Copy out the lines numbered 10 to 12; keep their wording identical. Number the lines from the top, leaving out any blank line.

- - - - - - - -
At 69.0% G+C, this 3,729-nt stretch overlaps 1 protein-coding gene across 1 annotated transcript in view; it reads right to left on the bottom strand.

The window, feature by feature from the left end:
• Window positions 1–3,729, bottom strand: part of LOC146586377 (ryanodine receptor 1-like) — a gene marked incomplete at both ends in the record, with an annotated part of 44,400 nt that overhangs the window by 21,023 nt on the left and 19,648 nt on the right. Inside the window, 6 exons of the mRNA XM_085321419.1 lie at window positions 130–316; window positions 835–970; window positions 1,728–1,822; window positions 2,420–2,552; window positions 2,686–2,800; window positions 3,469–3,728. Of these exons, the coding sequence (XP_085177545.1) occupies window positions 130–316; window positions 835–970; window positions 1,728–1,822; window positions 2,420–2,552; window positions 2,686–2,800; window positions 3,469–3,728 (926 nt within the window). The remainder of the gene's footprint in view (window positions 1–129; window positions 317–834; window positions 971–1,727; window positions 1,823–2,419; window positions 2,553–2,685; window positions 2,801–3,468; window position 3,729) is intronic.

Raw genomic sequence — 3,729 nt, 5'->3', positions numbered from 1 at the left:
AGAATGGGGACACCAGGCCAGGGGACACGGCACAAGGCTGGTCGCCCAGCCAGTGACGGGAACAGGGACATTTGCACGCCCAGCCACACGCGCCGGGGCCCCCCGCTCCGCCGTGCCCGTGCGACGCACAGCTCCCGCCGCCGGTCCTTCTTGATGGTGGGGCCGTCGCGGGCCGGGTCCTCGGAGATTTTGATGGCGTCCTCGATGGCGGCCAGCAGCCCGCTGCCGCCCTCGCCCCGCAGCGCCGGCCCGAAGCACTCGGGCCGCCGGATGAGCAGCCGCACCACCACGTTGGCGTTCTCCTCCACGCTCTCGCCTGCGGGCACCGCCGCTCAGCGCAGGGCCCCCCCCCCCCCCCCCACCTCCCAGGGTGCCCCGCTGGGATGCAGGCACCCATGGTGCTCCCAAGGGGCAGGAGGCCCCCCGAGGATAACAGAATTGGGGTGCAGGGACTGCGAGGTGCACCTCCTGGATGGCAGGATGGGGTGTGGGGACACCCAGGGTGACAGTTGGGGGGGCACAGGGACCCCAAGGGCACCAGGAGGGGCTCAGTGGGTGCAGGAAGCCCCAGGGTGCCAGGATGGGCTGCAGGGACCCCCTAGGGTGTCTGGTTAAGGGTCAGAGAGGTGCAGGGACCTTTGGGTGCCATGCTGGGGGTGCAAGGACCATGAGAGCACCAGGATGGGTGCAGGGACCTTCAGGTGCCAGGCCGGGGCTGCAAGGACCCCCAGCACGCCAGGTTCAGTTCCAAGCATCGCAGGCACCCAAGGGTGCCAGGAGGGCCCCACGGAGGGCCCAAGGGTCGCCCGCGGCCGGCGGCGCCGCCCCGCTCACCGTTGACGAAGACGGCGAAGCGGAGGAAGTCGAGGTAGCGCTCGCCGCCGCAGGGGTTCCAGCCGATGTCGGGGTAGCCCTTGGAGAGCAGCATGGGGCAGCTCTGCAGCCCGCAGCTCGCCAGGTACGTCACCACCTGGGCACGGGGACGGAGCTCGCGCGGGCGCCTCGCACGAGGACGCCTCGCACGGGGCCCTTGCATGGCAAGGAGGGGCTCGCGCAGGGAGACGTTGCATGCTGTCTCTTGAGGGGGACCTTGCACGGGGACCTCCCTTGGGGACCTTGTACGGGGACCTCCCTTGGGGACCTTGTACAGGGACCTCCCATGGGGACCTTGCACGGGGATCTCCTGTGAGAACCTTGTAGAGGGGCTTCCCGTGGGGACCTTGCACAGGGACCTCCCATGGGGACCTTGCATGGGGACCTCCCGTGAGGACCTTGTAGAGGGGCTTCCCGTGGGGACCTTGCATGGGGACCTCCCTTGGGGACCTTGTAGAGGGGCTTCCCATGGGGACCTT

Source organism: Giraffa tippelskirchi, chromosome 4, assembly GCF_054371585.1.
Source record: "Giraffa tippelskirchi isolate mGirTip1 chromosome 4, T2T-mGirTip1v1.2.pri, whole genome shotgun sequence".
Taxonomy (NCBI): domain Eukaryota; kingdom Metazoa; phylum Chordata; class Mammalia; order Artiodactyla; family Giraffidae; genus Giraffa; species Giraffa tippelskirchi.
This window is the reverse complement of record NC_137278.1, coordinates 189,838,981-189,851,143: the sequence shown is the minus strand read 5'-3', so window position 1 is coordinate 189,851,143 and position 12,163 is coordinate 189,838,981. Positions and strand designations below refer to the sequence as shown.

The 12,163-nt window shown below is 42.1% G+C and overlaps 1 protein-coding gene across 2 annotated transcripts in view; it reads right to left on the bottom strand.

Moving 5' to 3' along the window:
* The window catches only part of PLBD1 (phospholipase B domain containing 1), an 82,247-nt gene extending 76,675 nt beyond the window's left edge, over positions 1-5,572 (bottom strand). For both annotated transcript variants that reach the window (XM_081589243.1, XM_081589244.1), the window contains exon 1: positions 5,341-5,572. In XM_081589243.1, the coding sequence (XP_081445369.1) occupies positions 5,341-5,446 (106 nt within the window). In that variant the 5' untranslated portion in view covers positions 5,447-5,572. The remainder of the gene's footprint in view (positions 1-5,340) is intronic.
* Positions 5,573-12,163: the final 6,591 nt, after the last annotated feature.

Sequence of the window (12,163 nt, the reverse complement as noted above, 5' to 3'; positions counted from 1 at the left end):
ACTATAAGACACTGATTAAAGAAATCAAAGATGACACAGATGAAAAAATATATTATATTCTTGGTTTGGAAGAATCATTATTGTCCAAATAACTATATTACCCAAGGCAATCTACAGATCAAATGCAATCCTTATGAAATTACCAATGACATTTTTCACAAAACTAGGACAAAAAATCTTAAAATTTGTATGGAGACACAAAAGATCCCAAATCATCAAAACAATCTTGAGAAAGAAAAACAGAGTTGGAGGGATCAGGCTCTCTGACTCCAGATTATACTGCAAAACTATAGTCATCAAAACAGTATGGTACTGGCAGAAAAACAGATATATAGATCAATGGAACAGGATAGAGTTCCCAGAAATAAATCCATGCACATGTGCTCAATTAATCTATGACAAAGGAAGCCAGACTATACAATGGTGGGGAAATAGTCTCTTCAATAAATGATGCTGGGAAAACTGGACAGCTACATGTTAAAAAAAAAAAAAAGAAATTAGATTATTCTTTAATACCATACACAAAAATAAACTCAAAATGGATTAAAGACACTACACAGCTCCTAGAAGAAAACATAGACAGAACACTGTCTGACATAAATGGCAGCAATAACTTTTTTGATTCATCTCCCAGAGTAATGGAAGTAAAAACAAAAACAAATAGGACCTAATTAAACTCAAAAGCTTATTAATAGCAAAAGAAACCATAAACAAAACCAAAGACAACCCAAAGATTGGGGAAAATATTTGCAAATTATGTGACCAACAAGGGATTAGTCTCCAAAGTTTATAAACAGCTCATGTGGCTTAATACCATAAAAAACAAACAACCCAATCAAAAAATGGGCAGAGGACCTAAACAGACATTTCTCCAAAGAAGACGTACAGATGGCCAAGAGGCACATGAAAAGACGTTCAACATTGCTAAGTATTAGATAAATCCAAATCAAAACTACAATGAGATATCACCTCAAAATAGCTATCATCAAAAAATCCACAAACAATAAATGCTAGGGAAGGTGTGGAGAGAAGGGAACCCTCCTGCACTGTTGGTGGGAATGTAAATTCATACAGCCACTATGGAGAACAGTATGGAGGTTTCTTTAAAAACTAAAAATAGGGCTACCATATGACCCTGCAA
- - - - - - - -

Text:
The 12,163-nt window shown below is 42.1% G+C and overlaps 1 protein-coding gene across 2 annotated transcripts in view; it reads right to left on the bottom strand.

Moving 5' to 3' along the window:
* The window catches only part of PLBD1 (phospholipase B domain containing 1), an 82,247-nt gene extending 76,675 nt beyond the window's left edge, over positions 1-5,572 (bottom strand). For both annotated transcript variants that reach the window (XM_081589243.1, XM_081589244.1), the window contains exon 1: positions 5,341-5,572. In XM_081589243.1, the coding sequence (XP_081445369.1) occupies positions 5,341-5,446 (106 nt within the window). In that variant the 5' untranslated portion in view covers positions 5,447-5,572. The remainder of the gene's footprint in view (positions 1-5,340) is intronic.